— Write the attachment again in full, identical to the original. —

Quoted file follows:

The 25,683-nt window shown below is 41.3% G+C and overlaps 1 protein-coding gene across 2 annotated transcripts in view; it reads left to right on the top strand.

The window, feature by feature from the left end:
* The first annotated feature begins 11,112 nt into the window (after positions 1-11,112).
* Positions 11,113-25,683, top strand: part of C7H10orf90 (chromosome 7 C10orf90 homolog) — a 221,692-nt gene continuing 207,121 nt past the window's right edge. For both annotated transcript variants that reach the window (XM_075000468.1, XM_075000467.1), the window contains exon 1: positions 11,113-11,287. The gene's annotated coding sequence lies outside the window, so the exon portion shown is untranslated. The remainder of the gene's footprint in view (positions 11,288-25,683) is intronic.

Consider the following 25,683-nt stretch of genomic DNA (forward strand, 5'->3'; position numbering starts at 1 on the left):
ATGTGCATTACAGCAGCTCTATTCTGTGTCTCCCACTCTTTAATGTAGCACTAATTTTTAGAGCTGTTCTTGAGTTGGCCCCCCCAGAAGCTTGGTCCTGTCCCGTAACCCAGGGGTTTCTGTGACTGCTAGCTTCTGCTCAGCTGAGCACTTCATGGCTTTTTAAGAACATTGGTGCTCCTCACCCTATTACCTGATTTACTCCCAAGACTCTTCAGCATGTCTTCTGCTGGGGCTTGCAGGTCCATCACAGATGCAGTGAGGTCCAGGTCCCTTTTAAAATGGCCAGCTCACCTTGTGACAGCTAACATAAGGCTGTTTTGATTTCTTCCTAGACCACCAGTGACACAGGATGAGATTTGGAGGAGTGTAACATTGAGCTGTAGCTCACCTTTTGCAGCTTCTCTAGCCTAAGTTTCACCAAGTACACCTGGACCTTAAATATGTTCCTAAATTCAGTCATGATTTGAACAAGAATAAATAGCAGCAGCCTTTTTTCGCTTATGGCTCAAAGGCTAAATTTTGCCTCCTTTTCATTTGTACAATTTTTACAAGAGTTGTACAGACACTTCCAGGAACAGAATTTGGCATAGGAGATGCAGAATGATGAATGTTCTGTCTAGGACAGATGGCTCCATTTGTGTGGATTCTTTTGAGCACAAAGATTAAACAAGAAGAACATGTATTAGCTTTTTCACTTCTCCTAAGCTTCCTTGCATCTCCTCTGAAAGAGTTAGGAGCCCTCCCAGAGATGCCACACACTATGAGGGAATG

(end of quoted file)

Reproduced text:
The 25,683-nt window shown below is 41.3% G+C and overlaps 1 protein-coding gene across 2 annotated transcripts in view; it reads left to right on the top strand.

The window, feature by feature from the left end:
* The first annotated feature begins 11,112 nt into the window (after positions 1-11,112).
* Positions 11,113-25,683, top strand: part of C7H10orf90 (chromosome 7 C10orf90 homolog) — a 221,692-nt gene continuing 207,121 nt past the window's right edge. For both annotated transcript variants that reach the window (XM_075000468.1, XM_075000467.1), the window contains exon 1: positions 11,113-11,287. The gene's annotated coding sequence lies outside the window, so the exon portion shown is untranslated. The remainder of the gene's footprint in view (positions 11,288-25,683) is intronic.

Consider the following 25,683-nt stretch of genomic DNA (forward strand, 5'->3'; position numbering starts at 1 on the left):
ATGTGCATTACAGCAGCTCTATTCTGTGTCTCCCACTCTTTAATGTAGCACTAATTTTTAGAGCTGTTCTTGAGTTGGCCCCCCCAGAAGCTTGGTCCTGTCCCGTAACCCAGGGGTTTCTGTGACTGCTAGCTTCTGCTCAGCTGAGCACTTCATGGCTTTTTAAGAACATTGGTGCTCCTCACCCTATTACCTGATTTACTCCCAAGACTCTTCAGCATGTCTTCTGCTGGGGCTTGCAGGTCCATCACAGATGCAGTGAGGTCCAGGTCCCTTTTAAAATGGCCAGCTCACCTTGTGACAGCTAACATAAGGCTGTTTTGATTTCTTCCTAGACCACCAGTGACACAGGATGAGATTTGGAGGAGTGTAACATTGAGCTGTAGCTCACCTTTTGCAGCTTCTCTAGCCTAAGTTTCACCAAGTACACCTGGACCTTAAATATGTTCCTAAATTCAGTCATGATTTGAACAAGAATAAATAGCAGCAGCCTTTTTTCGCTTATGGCTCAAAGGCTAAATTTTGCCTCCTTTTCATTTGTACAATTTTTACAAGAGTTGTACAGACACTTCCAGGAACAGAATTTGGCATAGGAGATGCAGAATGATGAATGTTCTGTCTAGGACAGATGGCTCCATTTGTGTGGATTCTTTTGAGCACAAAGATTAAACAAGAAGAACATGTATTAGCTTTTTCACTTCTCCTAAGCTTCCTTGCATCTCCTCTGAAAGAGTTAGGAGCCCTCCCAGAGATGCCACACACTATGAGGGAATG